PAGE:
SEOUL, Oct. 23 (Yonhap) -- The inter-Korean agreement reached at the latest South Korea-North Korea summit in Pyongyang will help further accelerate the North's denuclearization process while creating new economic opportunities for the South, President Moon Jae-in asserted Tuesday.
The president insisted the agreement will also help promote human rights in the communist North.
The remarks came in a Cabinet meeting held at the presidential office Cheong Wa Dae, in which the government ratified the Pyongyang Declaration of the leaders from the divided Koreas.
The Pyongyang Declaration "will work to promote the complete denuclearization of the Korean Peninsula and make it easier by reducing military tension and developing inter-Korean relations," the president told the meeting, according to Cheong Wa Dae pool reports.
The government also reviewed and ratified the military agreement, signed on occasion of Moon's bilateral summit with North Korean leader Kim Jong-un in Pyongyang last month, under which the divided Koreas agreed never to use military force against each other.
"Most of all, it will first benefit the people in areas near the border who have long experienced disadvantages," the president said.
"It is also a way to practically improve the human rights conditions of the North Korean people," he added.
Some critics have accused Moon of ignoring the dire human rights conditions in North Korea while holding three separate meetings with the reclusive leader to discuss ways to improve inter-Korean ties.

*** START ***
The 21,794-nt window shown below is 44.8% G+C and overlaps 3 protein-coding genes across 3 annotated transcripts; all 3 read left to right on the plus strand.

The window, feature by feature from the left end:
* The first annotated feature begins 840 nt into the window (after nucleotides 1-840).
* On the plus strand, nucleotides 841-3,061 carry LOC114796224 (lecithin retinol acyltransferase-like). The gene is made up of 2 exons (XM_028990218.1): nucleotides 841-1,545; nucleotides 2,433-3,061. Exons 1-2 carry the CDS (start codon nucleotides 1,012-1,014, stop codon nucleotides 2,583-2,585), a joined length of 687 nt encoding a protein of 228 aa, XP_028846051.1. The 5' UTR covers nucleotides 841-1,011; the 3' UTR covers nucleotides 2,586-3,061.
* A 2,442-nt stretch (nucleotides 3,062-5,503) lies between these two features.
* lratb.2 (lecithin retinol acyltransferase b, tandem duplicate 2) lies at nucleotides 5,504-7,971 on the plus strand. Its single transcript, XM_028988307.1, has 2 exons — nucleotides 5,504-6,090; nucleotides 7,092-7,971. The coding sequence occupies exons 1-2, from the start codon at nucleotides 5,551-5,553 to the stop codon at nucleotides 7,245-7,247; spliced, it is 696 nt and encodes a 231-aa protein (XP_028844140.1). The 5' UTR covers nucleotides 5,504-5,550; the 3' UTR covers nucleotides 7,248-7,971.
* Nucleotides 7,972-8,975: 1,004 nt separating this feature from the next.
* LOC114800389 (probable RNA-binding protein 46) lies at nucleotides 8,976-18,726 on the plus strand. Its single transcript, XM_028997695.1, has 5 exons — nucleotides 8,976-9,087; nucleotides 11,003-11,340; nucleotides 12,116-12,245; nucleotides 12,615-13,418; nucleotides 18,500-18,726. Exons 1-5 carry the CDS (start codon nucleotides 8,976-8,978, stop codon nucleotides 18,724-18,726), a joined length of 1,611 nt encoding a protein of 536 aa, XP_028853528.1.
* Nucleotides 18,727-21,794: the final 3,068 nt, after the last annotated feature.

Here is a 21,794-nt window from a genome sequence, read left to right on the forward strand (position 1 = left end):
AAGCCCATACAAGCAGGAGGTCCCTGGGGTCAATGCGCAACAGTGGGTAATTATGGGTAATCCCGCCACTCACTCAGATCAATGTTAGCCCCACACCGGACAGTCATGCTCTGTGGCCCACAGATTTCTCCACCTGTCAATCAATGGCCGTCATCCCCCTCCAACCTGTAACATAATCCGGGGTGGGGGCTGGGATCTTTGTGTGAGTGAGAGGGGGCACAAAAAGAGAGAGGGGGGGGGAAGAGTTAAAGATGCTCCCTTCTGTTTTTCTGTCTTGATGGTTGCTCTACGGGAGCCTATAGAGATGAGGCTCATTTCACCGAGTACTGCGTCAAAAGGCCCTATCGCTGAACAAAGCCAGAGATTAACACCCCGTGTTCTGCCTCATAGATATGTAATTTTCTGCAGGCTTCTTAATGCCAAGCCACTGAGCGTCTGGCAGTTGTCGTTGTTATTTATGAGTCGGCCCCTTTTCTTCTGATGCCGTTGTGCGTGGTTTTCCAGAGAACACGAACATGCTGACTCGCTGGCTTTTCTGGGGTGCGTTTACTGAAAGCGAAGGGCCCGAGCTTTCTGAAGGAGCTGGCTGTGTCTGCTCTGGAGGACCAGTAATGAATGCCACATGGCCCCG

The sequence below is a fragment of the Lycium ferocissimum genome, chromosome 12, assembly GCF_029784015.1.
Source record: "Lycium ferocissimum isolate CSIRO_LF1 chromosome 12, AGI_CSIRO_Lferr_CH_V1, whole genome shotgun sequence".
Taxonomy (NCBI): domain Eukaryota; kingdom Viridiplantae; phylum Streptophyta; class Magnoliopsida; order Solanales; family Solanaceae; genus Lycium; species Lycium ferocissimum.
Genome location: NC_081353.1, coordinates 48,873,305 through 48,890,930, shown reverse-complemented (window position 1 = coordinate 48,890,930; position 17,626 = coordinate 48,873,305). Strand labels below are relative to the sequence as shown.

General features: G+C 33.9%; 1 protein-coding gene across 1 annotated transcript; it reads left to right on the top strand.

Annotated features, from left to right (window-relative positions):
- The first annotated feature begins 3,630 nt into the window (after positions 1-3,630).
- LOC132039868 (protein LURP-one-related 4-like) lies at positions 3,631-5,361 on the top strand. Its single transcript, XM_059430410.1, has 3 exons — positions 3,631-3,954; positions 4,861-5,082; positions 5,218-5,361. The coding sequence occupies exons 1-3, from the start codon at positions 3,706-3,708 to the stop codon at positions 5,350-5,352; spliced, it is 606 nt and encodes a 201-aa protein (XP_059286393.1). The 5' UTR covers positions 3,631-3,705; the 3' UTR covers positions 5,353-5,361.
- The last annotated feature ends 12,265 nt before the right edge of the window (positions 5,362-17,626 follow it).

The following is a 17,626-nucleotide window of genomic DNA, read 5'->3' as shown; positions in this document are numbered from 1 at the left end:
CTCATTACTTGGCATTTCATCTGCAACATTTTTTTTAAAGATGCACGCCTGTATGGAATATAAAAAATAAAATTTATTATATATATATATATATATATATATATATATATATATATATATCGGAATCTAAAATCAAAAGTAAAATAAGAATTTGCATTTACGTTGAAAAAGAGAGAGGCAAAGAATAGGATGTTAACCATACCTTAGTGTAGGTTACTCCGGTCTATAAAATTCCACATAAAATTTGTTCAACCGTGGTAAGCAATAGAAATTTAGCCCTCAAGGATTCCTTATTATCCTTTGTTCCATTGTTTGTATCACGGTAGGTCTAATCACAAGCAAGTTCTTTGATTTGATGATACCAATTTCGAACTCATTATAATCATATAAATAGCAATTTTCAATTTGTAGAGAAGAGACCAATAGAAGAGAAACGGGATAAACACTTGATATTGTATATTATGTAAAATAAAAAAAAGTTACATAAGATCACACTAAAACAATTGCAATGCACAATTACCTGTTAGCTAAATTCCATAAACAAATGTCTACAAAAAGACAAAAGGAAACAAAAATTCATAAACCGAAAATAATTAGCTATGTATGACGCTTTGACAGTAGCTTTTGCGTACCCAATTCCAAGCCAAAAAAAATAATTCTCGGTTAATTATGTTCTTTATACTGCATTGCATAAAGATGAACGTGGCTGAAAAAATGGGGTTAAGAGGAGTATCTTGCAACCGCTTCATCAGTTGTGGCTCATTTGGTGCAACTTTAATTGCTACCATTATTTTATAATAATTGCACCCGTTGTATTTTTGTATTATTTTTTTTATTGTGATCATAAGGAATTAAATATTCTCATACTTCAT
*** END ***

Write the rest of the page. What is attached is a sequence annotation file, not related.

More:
The president says inducing the North to change and become a normal member of the international community through dialogue and cooperation may be a better way to improve human rights conditions in the reclusive nation than pressuring the communist state to do so.
Moon said the latest inter-Korean agreements will also benefit his own people.
"They not only enhance the safety of our people but also help our economy by removing (military) risks from the Korean Peninsula," he said.
South Korea has long suffered from what is known as the "Korea discount," where local stocks and investment opportunities are significantly undervalued due to possible threats of instability stemming from its long-lasting military tension with the North.
The two Koreas technically remain at war as the 1950-53 Korean War ended only with an armistice, not a peace treaty.
Moon and Kim agreed to formally end the war in their historic first summit held in the border town of Panmunjom on April 27.
The agreement from the first Moon-Kim summit, called the Panmunjom Declaration, was earlier submitted to the South Korean National Assembly for ratification, but the parliament has so far failed to do so due to strong objections from conservative opposition parties.
Cheong Wa Dae said the Panmunjom Declaration required parliamentary ratification as its implementation will lead to fiscal spending, whereas the Pyongyang Declaration will not.
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